- Updated on November 1, 2020
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How to Do the Buteyko Emergency Procedure (EP Shallow):
Edited by J diFeliciantonio on February 21, 2020
Module 4-A: Shallow Breathing (Reduced Breathing) Exercise
For better body oxygenation, instead of a frequent and heavy breathing pattern, you need one that is slower and shallower. “Shallow breathing,” “shallow breath,” or “reduced breathing,” as it’s known, is the main breathing exercise of the Buteyko Method.
Very heavy breathing and corresponding low body oxygenation are present when people: 1) take large inhalations; 2) forcefully exhale air from the lungs, instead simply relaxing breathing muscles (to produce a quiet, natural exhale); and 3) breathe using the chest, not the diaphragm.
Naturally then, for optimal oxygenation, Dr. Buteyko advised people to do the opposite: Take smaller inhalations, relax all breathing muscles for natural exhalations, and breathe with the tummy. Buteyko also helped people with health conditions (from angina to asthma) to reduce or eliminate their symptoms by altering their breathing patterns. When done before or during a health crisis (e.g., an asthma attack), he called this reduction of breathing the “Emergency Procedure.”
Typically, Buteyko practitioners divide automatic breathing patterns into four groups. If you are not familiar with this notion, it’s important that you review this page before proceeding: “Four regular breathing patterns and corresponding body-oxygen levels.”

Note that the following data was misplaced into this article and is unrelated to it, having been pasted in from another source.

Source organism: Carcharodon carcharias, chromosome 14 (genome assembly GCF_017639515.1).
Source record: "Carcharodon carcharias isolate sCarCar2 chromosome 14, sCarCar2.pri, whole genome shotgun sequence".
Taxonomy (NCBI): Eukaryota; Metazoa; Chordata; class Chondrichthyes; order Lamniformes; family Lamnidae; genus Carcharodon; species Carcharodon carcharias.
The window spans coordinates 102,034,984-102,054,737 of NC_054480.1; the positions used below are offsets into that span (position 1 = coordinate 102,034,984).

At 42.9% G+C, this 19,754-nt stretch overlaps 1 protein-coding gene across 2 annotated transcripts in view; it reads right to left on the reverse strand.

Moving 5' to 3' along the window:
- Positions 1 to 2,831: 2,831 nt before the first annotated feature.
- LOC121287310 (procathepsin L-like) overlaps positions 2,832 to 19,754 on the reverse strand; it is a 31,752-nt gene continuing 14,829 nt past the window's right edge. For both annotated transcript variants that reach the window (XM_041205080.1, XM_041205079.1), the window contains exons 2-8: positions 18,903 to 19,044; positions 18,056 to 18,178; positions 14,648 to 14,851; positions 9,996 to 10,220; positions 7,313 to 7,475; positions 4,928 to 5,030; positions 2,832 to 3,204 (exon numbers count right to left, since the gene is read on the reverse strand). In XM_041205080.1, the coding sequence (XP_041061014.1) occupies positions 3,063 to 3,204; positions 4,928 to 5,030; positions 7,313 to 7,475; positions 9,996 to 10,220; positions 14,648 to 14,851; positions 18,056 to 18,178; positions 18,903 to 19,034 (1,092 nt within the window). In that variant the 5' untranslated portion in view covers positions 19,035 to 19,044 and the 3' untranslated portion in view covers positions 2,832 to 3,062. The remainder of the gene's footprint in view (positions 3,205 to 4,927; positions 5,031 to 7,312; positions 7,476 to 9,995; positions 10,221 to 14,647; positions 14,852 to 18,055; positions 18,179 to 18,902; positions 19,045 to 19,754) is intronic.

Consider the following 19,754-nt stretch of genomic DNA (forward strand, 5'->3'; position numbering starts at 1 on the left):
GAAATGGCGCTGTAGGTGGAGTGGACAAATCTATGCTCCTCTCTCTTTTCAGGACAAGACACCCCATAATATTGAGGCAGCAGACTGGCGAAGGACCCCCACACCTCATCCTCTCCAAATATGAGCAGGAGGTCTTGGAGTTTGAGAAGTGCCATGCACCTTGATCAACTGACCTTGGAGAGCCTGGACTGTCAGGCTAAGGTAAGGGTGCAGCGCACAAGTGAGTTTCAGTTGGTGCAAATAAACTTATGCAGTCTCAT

To learn to breathe less, Dr. Buteyko created an exercise called “reduced breathing.” As shown in the image below, which models the breathing of a student with a Control Pause of less than 20 seconds, the line with higher amplitude represents the initial breathing pattern, while the lower-amplitude line represents a reduced- or shallow-breathing pattern.
Note that when a student has a body-oxygen test of less than 20 secs., the number of breaths per minute during a reduced-breathing session (while still maintaining light air hunger) will increase. This is perfectly okay.
Beginners with CP < 20 can practice the following exercise:
1. Find a comfortable position that allows you to sit with a straight spine. Sit on the edge of a chair with good posture. Or, if its comfortable for you, sit in a yogic posture, either with legs crossed (e.g., siddhasana) or under the body (i.e., vajrasana). What’s most important is that the spine is comfortably erect, and you are able to relax all muscles. Before beginning reduced breathing, relax completely. Such relaxation will normally produce a quiet, spontaneous exhalation.
2. After this exhalation is complete, pinch your nose with two fingers and hold your breath for about 1 to 2 seconds.
3. As the feeling of air hunger at the end of this breath hold will not be strong, on the next inhalation, you’ll be able to take in less air than you did before — approximately 80% to 90% of your normal inhalation. In other words, “breathe less,” but use mainly (ideally, only) the tummy.
4. On all exhalations, just relax. There is no need to push air out of the lungs. Focus on keeping all breathing muscles, including the chest, shoulders, and diaphragm muscles, completely relaxed.
5. Again, inhale a small amount of air, so that you continuously feel a light level of air hunger. (Imagine you’re taking a brisk walk while talking to a friend; that’s the level of air hunger you should feel.)